conservation

Showing 60 posts tagged conservation

If you’re a two year old, injured snowy owl in need of some new feathers, you’ll be lucky to find yourself at a raptor center like the Raptor Center at the University of Minnesota. There, someone like Avian physiologist Lori Arent can perform the modern version of an old falconers’ procedure called imping – when a bird’s damaged flight feathers are replaced with a stronger ones. From National Geographic:

“I have a whole freezer full of harvested feathers, of different types and sizes, and I wanted to choose the right ones for this animal. I picked feathers from a male the same age as this bird and they fit perfectly…” 

She then whittled small sticks of bamboo so that one end poked into the shaft of the new feather and the other into the shaft still attached to the bird (where the burned feathers had been carefully sheared off).

With a little drop of quick-drying epoxy, she cemented each new feather into place. “If attached right, the new feathers are just as effective as the old ones” in letting a bird do all of its aerial maneuvers, she said….

Eventually, the owl will lose the borrowed feathers—in a process called molting—and grow its own new ones.

Snowy owls are amazing animals that travel long distances every year. Watch Snowy Owl Invasion.

And another lucky bird: Rocky the Bald Eagle is released from the Eagle Valley Raptor Center.

This orphaned white rhino calf was gravely injured by poachers, but thanks to emergency surgery and the care of wildlife veterinarian Cobus Raath and his team, little Shangi is on the mend, getting mudbaths, and joyfully running about with her caregivers. From the Smithsonian Channel’s Baby Planet: Human Intervention: Running with Rhinos.

Bonus video: Baby rhinos sound adorable.

via LikeCool.

Using 360-degree cameras to document the landscape and polar bears of Churchill, Manitoba, Canada, teams at Google Maps, Earth Outreach, and Polar Bears International have made it possible for us to explore life on the tundra. This is behind the scenes of the Polar Bear Capital of the World:

This quiet town, set on the shores of western Hudson Bay, is a place where polar bears and humans coexist until the sea ice forms and the polar bears can travel on to the bay to hunt seals, their main prey.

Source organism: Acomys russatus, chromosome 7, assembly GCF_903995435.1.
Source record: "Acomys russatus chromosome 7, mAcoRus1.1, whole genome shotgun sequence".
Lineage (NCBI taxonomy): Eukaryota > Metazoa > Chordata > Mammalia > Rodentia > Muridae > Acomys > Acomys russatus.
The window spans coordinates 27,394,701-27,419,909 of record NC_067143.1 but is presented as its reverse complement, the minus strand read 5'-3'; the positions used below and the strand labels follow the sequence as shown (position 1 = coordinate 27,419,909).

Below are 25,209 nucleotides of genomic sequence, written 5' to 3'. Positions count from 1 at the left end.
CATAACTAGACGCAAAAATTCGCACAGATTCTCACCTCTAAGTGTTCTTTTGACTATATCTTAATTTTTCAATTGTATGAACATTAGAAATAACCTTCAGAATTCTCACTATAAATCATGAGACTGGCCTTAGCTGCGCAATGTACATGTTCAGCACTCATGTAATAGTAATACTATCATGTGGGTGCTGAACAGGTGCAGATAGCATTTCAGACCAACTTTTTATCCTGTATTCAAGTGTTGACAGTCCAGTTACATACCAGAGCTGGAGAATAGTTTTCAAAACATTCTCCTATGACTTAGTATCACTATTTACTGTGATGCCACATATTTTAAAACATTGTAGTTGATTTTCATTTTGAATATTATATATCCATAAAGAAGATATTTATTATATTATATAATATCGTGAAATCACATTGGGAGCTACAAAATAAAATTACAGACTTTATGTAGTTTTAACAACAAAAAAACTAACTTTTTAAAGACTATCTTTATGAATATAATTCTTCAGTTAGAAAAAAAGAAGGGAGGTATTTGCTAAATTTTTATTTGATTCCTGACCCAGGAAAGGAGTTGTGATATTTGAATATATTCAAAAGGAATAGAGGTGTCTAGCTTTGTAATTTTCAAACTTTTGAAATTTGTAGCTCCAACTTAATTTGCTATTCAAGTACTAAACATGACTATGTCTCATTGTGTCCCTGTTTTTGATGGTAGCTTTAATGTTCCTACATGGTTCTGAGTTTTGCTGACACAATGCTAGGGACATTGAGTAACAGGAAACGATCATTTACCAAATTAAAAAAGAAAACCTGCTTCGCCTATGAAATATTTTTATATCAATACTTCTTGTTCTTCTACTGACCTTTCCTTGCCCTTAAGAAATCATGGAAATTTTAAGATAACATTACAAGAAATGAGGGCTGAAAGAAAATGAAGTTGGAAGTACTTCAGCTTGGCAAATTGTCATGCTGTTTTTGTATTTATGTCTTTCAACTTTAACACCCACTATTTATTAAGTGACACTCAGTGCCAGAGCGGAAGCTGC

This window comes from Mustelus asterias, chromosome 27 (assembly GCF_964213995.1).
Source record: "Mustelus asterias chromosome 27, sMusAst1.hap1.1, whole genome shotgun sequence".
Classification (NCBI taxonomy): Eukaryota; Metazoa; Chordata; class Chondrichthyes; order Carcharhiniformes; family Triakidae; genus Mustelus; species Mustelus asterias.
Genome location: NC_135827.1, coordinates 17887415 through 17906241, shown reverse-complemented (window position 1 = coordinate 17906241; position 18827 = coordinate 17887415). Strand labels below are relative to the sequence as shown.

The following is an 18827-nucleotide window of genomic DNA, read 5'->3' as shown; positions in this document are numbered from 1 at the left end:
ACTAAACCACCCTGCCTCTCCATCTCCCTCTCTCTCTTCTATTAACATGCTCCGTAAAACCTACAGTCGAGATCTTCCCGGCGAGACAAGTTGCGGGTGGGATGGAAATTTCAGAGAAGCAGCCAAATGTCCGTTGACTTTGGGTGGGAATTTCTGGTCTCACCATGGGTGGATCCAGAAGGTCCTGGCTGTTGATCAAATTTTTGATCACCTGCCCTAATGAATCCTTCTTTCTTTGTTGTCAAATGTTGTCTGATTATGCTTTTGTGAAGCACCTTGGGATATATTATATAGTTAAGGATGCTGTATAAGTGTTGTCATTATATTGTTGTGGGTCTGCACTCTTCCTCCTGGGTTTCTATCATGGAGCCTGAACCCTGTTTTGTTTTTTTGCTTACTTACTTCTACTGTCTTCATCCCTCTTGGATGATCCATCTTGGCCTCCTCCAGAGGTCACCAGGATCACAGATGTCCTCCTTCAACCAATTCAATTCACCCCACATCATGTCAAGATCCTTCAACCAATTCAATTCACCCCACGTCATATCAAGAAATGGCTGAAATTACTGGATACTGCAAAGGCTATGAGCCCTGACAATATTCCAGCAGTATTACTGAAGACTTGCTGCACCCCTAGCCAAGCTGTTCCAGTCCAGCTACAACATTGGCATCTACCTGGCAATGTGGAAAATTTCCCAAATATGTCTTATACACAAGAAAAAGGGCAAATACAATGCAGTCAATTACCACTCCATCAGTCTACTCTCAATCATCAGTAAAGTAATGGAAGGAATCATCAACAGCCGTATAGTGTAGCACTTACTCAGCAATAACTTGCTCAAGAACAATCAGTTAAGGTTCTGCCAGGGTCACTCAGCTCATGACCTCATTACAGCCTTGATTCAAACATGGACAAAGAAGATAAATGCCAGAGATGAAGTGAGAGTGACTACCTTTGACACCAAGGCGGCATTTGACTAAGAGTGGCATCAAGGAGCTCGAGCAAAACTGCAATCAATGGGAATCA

During the warmer months, the polar bears are forced ashore by melting ice. While climate change may seem like a gradual process, often difficult to discern, the impact is real and evident in the polar bear capital. In Churchill, climate change has shortened the time that the bay remains frozen, reducing the polar bears’ hunting season by approximately four weeks…

In addition to this documentation, the team aims to educate about the polar bears’ quickly-changing habitat, and to inspire our reduction of carbon emissionsthe largest man-made contributor to warming the planet.

To learn more, check out these ways to reduce your carbon footprint. And then search for polar bears in Churchill.

In the archives: watch more polar bear stories, more conservation, and another video about how technology helps us understand our changing world: the Catlin Seaview Survey of the Great Barrier Reef.

via Inhabitat.

Watch this Kiwi chick hatch from an egg at Auckland Zoo. This is the season’s second hatchling for BNZ Operation Nest Egg, a program that collects the eggs of endangered and critically endangered wild kiwi. Hatched and protected until they are big enough to return to their native populations, this process has increased their chance of surviving to adulthood to 65%, up from just 5% in the wild.

Watch more videos of birds, zoos, and eggs, including this very different kind of hatching video: the Lord Howe Island Stick Insect.

In this clip from PBS’ The Funkiest Monkeys, we travel into an Indonesian island rainforest to learn about the complex relationships of the extremely intelligent and social crested black macaques

There is an unusual looking monkey called the crested black macaque that is endemic to rainforests in Indonesia, which includes the island of Sulawesi. These striking black primates, sporting punk hairstyles and copper-colored eyes, first caught the attention and won the heart of wildlife cameraman and biologist Colin Stafford-Johnson 25 years ago. But since then, their numbers have dropped by almost 90 percent, so the filmmaker returns to the island to discover why and how he could help.

Upon his arrival, Stafford-Johnson finds a very different looking Sulawesi. An island once entirely covered in forest, is now undertaken with new roads, people and buildings. He meets up with the leader of a team of local biologists — Giyarto, or Ugi for short — who has been studying the macaques for seven years. Together they will make a film to show how special these monkeys are, hoping to involve the local community in protecting them before they disappear forever.

You can check out The Funkiest Monkeys trailer here. Related watching in the archives: Japanese macaques cuddle in hot springs, and more endangered creatures.